One of the most common mistakes made by persons who have been named to serve as personal representatives, executors (males) or executrixes (females) of a deceased person’s (the “decedent’s”) estate is acting upon the decedent’s wishes immediately after death. Many people who believe they automatically stand in the shoes of a person who died, (normally referred to in a Will as having been “nominated to serve”), are in fact, only nominated to act on behalf of the decedent and have no real legal authority. Most people are unaware that until the Will has been submitted to the probate court in the county or jurisdiction where the decedent was a permanent resident and is declared by that probate court to be the final Will of the decedent, it is illegal to take any action on behalf of, or in the name of the decedent.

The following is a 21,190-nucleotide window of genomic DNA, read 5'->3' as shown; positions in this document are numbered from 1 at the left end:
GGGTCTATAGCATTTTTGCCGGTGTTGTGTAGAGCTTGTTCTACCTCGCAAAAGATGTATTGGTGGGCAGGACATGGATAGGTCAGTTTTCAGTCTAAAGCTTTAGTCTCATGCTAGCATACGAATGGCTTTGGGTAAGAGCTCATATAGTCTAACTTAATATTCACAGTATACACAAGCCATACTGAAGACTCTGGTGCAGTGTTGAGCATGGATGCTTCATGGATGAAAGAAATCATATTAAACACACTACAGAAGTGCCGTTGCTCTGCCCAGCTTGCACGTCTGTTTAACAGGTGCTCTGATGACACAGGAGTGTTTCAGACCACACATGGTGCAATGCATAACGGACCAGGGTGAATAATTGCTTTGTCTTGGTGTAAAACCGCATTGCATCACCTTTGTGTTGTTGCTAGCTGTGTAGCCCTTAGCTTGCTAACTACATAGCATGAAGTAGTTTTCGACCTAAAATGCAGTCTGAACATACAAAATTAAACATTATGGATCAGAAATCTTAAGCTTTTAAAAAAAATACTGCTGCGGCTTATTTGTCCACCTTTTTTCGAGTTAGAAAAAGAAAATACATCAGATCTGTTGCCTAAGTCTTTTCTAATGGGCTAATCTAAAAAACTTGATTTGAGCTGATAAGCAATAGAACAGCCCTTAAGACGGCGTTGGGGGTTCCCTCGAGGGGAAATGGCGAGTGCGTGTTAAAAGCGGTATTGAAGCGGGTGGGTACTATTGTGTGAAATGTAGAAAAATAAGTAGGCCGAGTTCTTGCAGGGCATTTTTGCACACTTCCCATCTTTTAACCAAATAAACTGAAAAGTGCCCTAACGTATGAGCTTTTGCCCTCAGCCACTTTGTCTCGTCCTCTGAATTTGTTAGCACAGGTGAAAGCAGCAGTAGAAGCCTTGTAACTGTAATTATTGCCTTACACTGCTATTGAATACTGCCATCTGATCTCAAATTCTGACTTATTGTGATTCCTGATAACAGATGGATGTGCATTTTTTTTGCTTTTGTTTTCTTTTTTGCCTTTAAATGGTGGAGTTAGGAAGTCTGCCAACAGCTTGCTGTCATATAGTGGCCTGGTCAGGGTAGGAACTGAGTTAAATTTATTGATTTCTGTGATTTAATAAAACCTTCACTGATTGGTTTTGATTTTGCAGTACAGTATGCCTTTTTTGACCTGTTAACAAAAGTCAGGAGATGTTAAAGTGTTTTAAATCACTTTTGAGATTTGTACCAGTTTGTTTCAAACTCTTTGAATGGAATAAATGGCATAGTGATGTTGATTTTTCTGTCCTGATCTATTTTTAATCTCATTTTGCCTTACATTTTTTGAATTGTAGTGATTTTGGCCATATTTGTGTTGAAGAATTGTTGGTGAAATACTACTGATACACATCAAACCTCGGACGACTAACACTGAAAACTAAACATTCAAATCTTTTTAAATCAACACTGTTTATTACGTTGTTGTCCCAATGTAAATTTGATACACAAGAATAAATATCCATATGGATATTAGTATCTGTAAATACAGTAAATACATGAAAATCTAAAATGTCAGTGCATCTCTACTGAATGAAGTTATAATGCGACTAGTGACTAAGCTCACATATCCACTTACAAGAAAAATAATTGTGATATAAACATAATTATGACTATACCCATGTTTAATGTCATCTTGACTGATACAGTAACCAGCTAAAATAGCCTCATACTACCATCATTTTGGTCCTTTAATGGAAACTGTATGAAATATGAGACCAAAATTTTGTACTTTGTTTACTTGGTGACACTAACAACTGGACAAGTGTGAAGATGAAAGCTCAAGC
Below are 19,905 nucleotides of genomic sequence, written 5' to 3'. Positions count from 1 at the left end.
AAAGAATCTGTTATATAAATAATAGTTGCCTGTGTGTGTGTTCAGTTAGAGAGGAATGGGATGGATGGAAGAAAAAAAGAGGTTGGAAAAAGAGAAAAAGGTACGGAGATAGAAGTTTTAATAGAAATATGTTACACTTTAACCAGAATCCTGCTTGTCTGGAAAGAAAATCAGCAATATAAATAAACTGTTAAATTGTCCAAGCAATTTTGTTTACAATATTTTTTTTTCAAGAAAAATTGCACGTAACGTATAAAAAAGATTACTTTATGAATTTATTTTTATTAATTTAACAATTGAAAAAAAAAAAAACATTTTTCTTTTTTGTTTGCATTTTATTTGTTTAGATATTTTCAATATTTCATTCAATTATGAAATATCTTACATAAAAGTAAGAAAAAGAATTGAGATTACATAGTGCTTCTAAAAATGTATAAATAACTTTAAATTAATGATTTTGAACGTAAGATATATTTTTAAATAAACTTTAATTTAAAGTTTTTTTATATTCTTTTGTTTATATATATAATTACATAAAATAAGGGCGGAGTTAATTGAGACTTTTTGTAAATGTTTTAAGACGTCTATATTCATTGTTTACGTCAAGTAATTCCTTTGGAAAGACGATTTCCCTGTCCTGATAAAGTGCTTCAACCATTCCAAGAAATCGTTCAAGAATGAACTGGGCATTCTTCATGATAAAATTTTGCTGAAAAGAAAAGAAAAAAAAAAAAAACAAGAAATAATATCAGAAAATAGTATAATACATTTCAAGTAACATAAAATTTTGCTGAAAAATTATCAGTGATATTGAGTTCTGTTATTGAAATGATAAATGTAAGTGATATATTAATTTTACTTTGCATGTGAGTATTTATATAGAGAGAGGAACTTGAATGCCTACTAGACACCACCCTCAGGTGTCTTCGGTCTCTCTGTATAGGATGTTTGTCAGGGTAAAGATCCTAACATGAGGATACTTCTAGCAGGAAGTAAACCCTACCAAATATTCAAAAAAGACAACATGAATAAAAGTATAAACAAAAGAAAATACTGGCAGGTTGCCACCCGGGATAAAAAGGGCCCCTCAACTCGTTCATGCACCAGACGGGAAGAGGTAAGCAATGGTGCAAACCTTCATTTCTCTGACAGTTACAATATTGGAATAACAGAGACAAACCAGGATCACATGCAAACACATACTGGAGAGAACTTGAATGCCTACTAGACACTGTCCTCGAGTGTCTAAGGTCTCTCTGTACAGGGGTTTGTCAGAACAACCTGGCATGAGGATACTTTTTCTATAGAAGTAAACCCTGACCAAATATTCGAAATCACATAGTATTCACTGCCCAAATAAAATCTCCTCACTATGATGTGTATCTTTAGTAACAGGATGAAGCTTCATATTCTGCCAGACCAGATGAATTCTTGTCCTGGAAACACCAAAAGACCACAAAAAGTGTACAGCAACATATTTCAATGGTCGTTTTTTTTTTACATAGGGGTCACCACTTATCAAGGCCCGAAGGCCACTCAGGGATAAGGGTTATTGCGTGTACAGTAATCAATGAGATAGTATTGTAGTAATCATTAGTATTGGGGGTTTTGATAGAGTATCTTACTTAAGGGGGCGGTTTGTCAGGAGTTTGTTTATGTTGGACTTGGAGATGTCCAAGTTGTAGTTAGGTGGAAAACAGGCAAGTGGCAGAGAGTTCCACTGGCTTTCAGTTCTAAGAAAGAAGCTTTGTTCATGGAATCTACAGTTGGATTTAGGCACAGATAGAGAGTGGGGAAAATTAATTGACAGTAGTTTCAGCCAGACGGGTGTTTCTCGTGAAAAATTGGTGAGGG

Unfortunately, many nominated executors/executrixes take actions that they believe are in the best interests of the estate (according to the Will), only to later discover, perhaps in a lawsuit, that their actions taken before the Will was admitted to probate were not legal and may ultimately result in liability for the estate and/or for themselves personally.
If you are a person who has been nominated to serve as a personal representative, or an executor or executrix, please remember first to file the Will your loved one left behind with the appropriate court. Then seek the advice of an experienced probate attorney and the court’s approval before taking any actions that you believe will carry out the wishes stated in your loved one’s Will.